Monday, March 5, 2018

What "The Shape of Water" Winning Best Picture Means to Me

Credit: Naki for Variety
There's certain things that people have come to expect from a Best Picture winner at The Academy Awards. They are prestigious dramas conveying deep and conflicting resonance of the moment it came out. It's supposed to be serious, often contextualizing a piece of history through an artistic prism. But, as someone who has loved classic monster movies, I've also known that another thing is true: genre movies don't win. Comedies or musicals maybe, but never sci-fi, horror, fantasy, or anything considered niche. After all, the Best Picture winner is something agreed upon of thousands of people from differing tastes. So to see The Shape of Water win two of film's most prestigious awards this past Sunday gave me an incredible feeling. Somehow it validated the idea that The Oscars have always preached: all movies matter. For the first time this millennium, that's felt like more than hyperbole.

There's a timeline that things normally would go on Oscar night in 2018. Following an incredible run and winning almost every prize, Three Billboards Outside Ebbing Missouri was locked to win Best Picture. How could it not? It followed every guideline that's been the standard for decades. It's a literal message movie, and one about how conflicting the times are. It's a movie that's won close to everything, and most of all it was normal. This is how The Academy used to vote, or at least how they  were publicly interpreted. As much as they were the definitive award in a long season, they usually played to some strategy that was predictable and often "safe." The Shape of Water and Get Out weren't surprising as Best Picture nominees given the expansion in 2010, but they were never "serious" movies, as one anonymous voter recent had people believe.

But here's the thing that's impossible to ignore. If one remembers the mission statement of former Academy of Motion Picture Arts and Sciences (AMPAS) Cheryl Boone Isaacs claimed, she wanted to modernize the voting body, which included diversity on race, gender, creed, sexuality, and everything in between. It's been a rough road, starting with the infamous Oscars So White movement that highlighted the issue of diversity when all acting categories in two consecutive years failed to feature anyone who wasn't, well, white. It didn't help that a few years later they banned transgender Oscar nominee Anohni from performing, and the winners still remained of a conventional class. Birdman and Spotlight were definitely quality films, but what did it say about The Academy NOW?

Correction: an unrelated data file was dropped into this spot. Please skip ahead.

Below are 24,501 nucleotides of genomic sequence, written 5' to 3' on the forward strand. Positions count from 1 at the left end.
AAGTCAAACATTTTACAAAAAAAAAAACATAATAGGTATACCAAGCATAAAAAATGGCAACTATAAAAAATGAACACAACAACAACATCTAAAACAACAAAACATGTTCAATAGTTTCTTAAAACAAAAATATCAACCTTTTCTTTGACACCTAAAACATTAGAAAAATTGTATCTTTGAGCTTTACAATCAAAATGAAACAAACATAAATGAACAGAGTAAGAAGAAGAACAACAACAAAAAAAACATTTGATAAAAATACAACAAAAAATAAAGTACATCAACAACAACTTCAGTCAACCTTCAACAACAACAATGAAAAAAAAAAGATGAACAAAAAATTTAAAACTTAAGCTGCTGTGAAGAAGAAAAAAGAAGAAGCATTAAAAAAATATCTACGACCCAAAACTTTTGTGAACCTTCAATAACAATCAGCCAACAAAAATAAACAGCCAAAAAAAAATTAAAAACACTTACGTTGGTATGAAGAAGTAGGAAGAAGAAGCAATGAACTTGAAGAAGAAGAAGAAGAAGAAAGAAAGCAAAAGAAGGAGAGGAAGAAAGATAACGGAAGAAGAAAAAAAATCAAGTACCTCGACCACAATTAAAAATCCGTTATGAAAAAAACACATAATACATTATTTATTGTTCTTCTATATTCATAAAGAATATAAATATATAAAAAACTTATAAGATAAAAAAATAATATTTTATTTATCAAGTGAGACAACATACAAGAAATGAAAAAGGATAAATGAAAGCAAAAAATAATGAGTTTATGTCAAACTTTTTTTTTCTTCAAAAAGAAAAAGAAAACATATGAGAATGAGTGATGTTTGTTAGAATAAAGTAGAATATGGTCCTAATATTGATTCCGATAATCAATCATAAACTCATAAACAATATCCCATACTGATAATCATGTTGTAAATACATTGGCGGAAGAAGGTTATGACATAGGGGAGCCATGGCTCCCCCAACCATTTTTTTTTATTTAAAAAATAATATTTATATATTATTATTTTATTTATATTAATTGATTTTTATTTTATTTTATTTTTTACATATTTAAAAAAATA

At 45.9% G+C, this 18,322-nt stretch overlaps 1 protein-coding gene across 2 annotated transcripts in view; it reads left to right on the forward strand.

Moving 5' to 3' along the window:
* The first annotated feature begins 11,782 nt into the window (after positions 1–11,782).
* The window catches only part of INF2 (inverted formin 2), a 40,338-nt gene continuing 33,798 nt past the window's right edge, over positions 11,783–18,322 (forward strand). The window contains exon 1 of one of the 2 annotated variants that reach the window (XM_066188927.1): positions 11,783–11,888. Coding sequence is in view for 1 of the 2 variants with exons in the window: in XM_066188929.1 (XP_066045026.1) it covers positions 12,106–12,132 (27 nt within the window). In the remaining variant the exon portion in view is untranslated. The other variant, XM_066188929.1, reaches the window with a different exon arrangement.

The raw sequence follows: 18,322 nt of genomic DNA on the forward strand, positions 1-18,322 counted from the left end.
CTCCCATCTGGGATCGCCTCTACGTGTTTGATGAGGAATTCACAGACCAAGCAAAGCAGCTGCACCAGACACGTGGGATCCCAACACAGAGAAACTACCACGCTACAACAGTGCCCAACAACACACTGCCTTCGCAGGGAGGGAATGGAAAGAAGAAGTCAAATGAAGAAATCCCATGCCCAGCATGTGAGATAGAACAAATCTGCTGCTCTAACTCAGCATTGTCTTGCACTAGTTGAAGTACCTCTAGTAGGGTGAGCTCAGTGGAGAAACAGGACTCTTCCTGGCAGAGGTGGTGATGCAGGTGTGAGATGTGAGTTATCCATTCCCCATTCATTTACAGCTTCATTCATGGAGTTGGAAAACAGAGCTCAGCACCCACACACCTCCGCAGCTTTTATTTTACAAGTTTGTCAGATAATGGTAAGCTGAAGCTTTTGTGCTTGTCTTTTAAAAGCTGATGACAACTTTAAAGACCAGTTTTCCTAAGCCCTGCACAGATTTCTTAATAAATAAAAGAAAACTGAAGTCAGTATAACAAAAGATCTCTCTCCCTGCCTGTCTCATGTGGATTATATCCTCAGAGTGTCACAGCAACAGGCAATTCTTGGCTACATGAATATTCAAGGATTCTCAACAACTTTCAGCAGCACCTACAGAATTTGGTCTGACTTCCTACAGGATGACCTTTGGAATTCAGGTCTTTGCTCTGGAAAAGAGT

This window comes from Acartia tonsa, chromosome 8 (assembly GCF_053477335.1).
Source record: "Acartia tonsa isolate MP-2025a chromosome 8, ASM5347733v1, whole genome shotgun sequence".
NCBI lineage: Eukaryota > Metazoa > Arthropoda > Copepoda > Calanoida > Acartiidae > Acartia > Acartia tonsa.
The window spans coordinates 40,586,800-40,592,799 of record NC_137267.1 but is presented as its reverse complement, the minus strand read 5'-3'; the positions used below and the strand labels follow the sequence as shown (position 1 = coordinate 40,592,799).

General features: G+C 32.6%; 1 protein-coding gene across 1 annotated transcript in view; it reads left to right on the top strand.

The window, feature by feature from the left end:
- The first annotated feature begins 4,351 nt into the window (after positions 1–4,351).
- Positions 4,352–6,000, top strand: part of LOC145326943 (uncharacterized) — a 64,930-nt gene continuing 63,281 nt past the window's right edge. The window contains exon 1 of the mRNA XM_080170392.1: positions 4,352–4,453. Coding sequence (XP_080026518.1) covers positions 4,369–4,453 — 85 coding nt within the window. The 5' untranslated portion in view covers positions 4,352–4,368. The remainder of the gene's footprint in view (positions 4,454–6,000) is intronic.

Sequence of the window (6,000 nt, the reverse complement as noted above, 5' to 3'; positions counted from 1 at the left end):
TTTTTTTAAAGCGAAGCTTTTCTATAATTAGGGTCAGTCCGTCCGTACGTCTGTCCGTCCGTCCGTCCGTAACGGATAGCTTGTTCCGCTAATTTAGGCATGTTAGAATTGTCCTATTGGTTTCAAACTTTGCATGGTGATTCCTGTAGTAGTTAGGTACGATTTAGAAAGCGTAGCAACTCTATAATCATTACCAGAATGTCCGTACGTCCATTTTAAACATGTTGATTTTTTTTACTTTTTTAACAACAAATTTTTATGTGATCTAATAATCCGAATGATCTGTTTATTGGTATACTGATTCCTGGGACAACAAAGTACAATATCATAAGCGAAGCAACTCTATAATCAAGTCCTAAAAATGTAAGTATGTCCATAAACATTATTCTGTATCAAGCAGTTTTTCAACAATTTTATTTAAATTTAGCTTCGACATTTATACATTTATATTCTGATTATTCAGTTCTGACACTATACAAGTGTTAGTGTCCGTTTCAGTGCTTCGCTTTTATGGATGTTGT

Isaacs' plan was a slow, methodical one that resonated at last night's Oscars, in part because of its reference to the 89th Academy Awards ceremony where Moonlight famously won over La La Land in a moment of serious gaffing. While it's a deserved punchline, it also perfectly symbolized Isaacs' mission statement. Things were changing, and what was once conventional (a winner like La La Land) is no longer the case. Moonlight wasn't like an Oscar winner before, in part because it had an entirely black cast, and featured a gay love story where nobody was painted as a martyr. This was an era where everyone would be recognized, and it was important to make a big deal about it. Even the choice to have transgender actress Daniela Vega (A Fantastic Woman) present seemed like a small moment of progression in recognizing non-white filmmakers. 

The Shape of Water
While change is only effective if it's permanent, there was a concern about where things would go for The Academy Awards in 2018. It was a new class, and one who didn't follow the predictable patterns of the past. As much as quality is a major factor in who wins and loses, there's something bold and exciting about The Shape of Water winning. It continues the inclusion trend with a film that celebrates the lives of those disabled, gay, or a non-white male in America. It's a clever subversion of Civil Rights dramas like Guess Who's Coming to Dinner, and finds a way to update monster movies in a way that's not just popcorn flick that plays as a b-side to the prestige movie. No, the monster movie IS the prestige movie. That is the biggest takeaway, especially given that the closest film to The Shape of Water in the Best Picture camp is Lord of the Rings: Return of the King, and even that featured seemingly normal white males as the inevitable heroes over the vicious beasts of J.R.R. Tolkien folklore.

It's a win that may seem silly to most. After all, it's been derided unfairly as the "fish-man love story" (with more juvenile and erotic insults attached). But here's the odd thing about monster movies: they have never been taken seriously. While it's just as important to recognize queer cinema as being as valid as Lawrence of Arabia or Casablanca, The Academy has dropped the ball on showing it in a complex way. Moonlight was groundbreaking because it painted LGBT issues in a way that has been widely overlooked in favor of negative depictions in films like Silence of the Lambs, Braveheart, or American Beauty. While films like Moonlight still have a ways to go to be publicly accepted, the idea of a monster movie being a Best Picture was silly. How could a man in prosthetic chasing around people ever be considered art?